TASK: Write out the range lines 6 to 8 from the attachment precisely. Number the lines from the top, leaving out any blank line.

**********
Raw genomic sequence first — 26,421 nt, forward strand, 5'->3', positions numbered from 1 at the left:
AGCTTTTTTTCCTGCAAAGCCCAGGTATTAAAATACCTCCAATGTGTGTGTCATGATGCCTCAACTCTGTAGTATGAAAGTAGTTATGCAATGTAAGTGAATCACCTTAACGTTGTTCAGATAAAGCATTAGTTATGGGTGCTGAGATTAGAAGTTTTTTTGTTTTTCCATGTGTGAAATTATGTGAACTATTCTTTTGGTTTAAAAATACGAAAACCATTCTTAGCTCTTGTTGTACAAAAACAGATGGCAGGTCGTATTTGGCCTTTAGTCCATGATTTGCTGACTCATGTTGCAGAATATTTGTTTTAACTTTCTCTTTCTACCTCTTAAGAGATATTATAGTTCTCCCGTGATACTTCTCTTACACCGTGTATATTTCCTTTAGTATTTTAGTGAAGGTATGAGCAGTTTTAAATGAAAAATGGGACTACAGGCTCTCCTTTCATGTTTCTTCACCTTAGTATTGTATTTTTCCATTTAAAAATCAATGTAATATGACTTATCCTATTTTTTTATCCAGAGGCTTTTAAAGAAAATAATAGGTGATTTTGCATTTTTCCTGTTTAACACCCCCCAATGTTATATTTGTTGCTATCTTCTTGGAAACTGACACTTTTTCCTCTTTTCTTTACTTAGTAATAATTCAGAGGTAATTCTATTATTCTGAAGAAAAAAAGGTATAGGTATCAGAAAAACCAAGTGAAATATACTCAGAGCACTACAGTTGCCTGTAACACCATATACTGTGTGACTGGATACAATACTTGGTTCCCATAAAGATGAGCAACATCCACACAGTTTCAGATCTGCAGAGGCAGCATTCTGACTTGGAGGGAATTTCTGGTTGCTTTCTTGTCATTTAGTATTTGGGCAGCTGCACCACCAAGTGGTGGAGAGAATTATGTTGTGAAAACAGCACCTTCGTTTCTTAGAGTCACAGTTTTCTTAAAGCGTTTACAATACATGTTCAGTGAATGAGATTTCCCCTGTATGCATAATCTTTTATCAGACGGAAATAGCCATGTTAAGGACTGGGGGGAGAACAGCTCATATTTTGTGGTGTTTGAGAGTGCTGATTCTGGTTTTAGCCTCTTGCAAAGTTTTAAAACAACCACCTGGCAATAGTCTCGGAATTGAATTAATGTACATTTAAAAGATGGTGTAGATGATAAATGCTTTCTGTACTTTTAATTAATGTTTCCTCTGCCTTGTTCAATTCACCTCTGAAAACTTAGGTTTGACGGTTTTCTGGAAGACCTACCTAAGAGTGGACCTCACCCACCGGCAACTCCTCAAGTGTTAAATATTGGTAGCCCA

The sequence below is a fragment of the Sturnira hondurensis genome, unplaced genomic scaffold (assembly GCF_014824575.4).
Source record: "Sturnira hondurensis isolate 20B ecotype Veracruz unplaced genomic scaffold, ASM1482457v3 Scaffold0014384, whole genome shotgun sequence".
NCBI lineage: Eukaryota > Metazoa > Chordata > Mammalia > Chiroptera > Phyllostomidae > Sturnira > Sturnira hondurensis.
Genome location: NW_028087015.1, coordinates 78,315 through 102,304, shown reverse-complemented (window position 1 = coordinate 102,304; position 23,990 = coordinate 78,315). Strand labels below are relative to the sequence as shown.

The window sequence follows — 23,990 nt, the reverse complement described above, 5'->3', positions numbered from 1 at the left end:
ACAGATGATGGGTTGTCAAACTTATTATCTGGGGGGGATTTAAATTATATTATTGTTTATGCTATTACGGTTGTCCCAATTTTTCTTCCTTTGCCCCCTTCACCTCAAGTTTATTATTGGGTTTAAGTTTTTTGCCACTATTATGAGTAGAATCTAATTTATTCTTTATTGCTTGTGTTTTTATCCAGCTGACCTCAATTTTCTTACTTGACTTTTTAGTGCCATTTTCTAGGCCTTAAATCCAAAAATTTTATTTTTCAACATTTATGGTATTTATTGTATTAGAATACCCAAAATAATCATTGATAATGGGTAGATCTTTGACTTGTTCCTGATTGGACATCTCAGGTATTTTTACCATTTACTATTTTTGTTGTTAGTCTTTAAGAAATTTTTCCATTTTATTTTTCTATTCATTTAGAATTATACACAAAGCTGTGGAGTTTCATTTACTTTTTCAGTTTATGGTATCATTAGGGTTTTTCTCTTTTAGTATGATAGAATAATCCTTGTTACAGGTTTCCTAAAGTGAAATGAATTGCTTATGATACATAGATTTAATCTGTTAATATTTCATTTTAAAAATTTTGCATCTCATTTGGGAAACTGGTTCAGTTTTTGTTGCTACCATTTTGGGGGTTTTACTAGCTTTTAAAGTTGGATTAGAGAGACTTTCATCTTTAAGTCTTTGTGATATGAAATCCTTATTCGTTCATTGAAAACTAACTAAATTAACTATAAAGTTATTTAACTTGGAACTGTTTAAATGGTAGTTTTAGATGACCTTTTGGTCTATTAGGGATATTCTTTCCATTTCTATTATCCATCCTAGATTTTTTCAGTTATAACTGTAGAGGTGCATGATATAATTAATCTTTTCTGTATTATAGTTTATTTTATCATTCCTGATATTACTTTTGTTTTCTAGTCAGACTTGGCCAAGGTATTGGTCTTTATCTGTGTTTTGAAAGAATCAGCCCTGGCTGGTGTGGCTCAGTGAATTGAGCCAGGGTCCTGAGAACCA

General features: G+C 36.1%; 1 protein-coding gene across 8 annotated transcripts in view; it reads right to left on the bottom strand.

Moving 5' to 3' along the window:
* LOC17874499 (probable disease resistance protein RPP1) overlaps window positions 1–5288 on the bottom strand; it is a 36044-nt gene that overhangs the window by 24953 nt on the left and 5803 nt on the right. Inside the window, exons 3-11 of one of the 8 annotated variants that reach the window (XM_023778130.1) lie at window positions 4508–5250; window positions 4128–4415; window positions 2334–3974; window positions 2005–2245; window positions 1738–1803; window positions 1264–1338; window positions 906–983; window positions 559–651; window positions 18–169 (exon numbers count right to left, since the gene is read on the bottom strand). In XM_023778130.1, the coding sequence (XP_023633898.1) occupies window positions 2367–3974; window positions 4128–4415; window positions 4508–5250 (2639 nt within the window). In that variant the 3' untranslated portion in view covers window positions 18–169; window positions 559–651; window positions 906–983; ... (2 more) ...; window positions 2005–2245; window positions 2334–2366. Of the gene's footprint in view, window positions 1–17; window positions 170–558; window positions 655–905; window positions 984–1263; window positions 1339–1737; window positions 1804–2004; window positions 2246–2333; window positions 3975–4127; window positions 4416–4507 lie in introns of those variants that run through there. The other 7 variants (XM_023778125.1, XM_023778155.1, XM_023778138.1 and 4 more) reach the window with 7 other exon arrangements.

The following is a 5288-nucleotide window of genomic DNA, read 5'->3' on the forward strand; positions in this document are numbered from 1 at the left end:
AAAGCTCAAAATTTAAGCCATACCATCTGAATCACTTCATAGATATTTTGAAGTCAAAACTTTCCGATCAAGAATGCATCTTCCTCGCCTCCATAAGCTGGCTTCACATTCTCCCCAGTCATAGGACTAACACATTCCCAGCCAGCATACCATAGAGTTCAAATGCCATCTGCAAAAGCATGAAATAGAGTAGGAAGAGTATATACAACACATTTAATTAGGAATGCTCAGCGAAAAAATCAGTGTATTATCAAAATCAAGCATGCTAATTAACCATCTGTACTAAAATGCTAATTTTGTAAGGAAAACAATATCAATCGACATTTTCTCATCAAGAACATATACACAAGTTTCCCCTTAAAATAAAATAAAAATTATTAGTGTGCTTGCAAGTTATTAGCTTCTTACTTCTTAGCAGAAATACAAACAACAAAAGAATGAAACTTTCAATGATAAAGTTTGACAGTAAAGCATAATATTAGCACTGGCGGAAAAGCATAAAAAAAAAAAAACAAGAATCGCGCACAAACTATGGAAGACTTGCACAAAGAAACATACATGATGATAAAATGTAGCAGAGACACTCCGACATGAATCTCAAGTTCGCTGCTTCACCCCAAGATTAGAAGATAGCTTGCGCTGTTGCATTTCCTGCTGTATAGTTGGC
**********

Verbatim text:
Genome location: NW_028087015.1, coordinates 78,315 through 102,304, shown reverse-complemented (window position 1 = coordinate 102,304; position 23,990 = coordinate 78,315). Strand labels below are relative to the sequence as shown.

The window sequence follows — 23,990 nt, the reverse complement described above, 5'->3', positions numbered from 1 at the left end:
ACAGATGATGGGTTGTCAAACTTATTATCTGGGGGGGATTTAAATTATATTATTGTTTATGCTATTACGGTTGTCCCAATTTTTCTTCCTTTGCCCCCTTCACCTCAAGTTTATTATTGGGTTTAAGTTTTTTGCCACTATTATGAGTAGAATCTAATTTATTCTTTATTGCTTGTGTTTTTATCCAGCTGACCTCAATTTTCTTACTTGACTTTTTAGTGCCATTTTCTAGGCCTTAAATCCAAAAATTTTATTTTTCAACATTTATGGTATTTATTGTATTAGAATACCCAAAATAATCATTGATAATGGGTAGATCTTTGACTTGTTCCTGATTGGACATCTCAGGTATTTTTACCATTTACTATTTTTGTTGTTAGTCTTTAAGAAATTTTTCCATTTTATTTTTCTATTCATTTAGAATTATACACAAAGCTGTGGAGTTTCATTTACTTTTTCAGTTTATGGTATCATTAGGGTTTTTCTCTTTTAGTATGATAGAATAATCCTTGTTACAGGTTTCCTAAAGTGAAATGAATTGCTTATGATACATAGATTTAATCTGTTAATATTTCATTTTAAAAATTTTGCATCTCATTTGGGAAACTGGTTCAGTTTTTGTTGCTACCATTTTGGGGGTTTTACTAGCTTTTAAAGTTGGATTAGAGAGACTTTCATCTTTAAGTCTTTGTGATATGAAATCCTTATTCGTTCATTGAAAACTAACTAAATTAACTATAAAGTTATTTAACTTGGAACTGTTTAAATGGTAGTTTTAGATGACCTTTTGGTCTATTAGGGATATTCTTTCCATTTCTATTATCCATCCTAGATTTTTTCAGTTATAACTGTAGAGGTGCATGATATAATTAATCTTTTCTGTATTATAGTTTATTTTATCATTCCTGATATTACTTTTGTTTTCTAGTCAGACTTGGCCAAGGTATTGGTCTTTATCTGTGTTTTGAAAGAATCAGCCCTGGCTGGTGTGGCTCAGTGAATTGAGCCAGGGTCCTGAGAACCA